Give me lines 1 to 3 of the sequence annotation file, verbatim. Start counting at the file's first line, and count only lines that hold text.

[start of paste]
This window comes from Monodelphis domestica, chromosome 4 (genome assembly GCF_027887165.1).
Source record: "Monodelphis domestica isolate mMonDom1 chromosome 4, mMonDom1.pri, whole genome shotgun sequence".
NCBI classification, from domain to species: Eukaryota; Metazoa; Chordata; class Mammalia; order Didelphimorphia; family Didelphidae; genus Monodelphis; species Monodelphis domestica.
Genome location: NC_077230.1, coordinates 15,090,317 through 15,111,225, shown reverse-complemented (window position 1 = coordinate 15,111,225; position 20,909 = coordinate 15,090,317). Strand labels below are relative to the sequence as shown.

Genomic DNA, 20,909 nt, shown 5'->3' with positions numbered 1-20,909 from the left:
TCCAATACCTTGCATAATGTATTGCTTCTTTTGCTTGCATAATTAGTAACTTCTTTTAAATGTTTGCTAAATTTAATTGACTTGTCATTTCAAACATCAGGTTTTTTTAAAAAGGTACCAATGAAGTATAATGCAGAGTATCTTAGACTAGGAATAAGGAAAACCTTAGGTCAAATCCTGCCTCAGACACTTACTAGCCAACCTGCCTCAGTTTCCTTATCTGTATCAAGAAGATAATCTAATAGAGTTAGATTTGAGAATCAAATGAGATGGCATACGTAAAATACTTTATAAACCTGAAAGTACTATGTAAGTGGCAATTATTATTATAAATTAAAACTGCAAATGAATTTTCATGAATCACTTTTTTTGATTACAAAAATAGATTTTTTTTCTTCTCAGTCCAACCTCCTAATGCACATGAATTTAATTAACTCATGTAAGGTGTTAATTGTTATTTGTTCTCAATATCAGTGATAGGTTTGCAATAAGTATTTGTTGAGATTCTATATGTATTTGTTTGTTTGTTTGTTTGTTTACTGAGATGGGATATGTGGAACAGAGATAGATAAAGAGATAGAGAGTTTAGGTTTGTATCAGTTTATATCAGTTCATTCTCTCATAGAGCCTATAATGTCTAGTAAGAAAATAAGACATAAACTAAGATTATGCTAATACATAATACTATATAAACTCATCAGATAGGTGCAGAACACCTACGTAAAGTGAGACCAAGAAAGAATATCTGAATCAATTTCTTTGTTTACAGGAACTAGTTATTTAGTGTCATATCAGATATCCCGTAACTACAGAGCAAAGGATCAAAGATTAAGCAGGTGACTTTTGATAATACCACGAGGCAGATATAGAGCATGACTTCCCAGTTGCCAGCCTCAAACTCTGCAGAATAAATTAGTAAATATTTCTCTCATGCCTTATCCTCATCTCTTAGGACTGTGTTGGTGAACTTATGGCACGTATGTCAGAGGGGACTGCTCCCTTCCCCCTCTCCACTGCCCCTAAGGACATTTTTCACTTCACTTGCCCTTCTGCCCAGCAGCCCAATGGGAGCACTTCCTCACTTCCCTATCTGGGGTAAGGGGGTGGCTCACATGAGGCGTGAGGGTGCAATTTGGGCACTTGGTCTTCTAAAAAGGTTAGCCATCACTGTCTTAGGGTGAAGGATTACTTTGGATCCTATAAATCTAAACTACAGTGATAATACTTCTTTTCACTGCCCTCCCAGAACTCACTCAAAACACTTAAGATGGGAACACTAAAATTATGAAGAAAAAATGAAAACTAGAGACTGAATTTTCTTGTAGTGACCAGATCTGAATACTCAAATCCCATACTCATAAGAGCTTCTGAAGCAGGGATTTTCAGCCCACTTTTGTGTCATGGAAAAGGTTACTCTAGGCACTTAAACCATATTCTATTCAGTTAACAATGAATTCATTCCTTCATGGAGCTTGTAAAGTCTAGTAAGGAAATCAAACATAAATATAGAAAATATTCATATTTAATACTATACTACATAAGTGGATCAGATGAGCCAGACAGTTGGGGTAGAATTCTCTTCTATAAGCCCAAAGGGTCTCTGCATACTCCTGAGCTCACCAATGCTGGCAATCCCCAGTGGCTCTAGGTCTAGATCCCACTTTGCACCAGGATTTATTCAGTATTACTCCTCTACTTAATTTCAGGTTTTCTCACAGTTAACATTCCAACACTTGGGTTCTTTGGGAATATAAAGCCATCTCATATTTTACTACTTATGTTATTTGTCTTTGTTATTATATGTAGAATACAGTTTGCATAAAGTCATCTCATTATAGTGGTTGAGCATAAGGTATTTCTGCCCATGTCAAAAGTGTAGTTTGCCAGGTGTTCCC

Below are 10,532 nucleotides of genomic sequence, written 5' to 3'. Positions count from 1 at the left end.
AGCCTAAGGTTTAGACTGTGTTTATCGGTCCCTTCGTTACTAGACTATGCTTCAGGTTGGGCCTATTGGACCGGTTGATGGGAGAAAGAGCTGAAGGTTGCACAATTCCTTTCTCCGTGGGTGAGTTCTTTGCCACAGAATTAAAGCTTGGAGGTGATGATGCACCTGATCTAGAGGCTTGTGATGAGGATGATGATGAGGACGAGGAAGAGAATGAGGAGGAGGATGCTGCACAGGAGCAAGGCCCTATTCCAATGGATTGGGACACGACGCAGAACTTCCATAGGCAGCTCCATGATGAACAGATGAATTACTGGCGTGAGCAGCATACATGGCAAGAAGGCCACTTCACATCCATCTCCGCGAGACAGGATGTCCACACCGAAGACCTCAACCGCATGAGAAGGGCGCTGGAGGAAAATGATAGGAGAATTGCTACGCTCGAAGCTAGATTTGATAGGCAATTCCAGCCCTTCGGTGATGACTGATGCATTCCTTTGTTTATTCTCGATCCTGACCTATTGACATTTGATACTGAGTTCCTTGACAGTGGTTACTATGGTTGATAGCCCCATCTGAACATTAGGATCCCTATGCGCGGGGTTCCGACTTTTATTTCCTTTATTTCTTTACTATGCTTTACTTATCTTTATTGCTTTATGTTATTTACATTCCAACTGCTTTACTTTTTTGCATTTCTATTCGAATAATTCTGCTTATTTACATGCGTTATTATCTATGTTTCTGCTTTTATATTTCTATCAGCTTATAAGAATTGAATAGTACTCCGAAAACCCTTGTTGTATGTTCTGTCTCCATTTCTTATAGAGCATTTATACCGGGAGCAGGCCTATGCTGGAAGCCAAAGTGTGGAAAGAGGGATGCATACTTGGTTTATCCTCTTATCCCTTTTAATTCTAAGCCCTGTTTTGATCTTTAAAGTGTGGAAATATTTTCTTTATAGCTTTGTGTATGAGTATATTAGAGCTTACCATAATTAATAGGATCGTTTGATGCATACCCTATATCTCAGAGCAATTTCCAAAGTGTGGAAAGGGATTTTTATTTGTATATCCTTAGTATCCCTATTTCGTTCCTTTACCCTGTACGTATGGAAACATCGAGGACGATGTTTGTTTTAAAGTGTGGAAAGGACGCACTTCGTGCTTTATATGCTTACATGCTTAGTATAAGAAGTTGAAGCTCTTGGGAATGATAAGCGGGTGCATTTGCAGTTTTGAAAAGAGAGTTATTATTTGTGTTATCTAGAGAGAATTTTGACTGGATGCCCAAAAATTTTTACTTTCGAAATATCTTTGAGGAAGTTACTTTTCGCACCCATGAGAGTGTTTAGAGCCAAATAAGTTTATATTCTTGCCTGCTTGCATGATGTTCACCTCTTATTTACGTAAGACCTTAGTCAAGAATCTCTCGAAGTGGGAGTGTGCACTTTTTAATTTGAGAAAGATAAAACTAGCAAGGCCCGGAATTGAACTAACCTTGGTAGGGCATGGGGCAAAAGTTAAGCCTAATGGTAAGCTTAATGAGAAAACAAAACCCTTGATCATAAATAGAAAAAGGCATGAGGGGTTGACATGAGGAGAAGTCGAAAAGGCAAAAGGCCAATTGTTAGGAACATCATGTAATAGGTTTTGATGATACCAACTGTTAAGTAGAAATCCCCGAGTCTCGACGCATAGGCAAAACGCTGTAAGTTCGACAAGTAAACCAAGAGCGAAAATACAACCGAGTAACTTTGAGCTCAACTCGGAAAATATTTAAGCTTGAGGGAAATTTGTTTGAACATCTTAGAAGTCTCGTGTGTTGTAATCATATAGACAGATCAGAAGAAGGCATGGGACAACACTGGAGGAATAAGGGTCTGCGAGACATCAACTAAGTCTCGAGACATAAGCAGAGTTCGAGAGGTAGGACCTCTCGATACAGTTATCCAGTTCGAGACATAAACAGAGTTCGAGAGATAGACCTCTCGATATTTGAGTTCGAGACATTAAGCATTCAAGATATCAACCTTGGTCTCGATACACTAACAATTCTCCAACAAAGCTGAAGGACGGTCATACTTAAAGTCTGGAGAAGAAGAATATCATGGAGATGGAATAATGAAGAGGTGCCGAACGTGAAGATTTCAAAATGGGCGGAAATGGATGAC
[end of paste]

This window comes from Monodelphis domestica, chromosome 4 (genome assembly GCF_027887165.1).
Source record: "Monodelphis domestica isolate mMonDom1 chromosome 4, mMonDom1.pri, whole genome shotgun sequence".
NCBI classification, from domain to species: Eukaryota; Metazoa; Chordata; class Mammalia; order Didelphimorphia; family Didelphidae; genus Monodelphis; species Monodelphis domestica.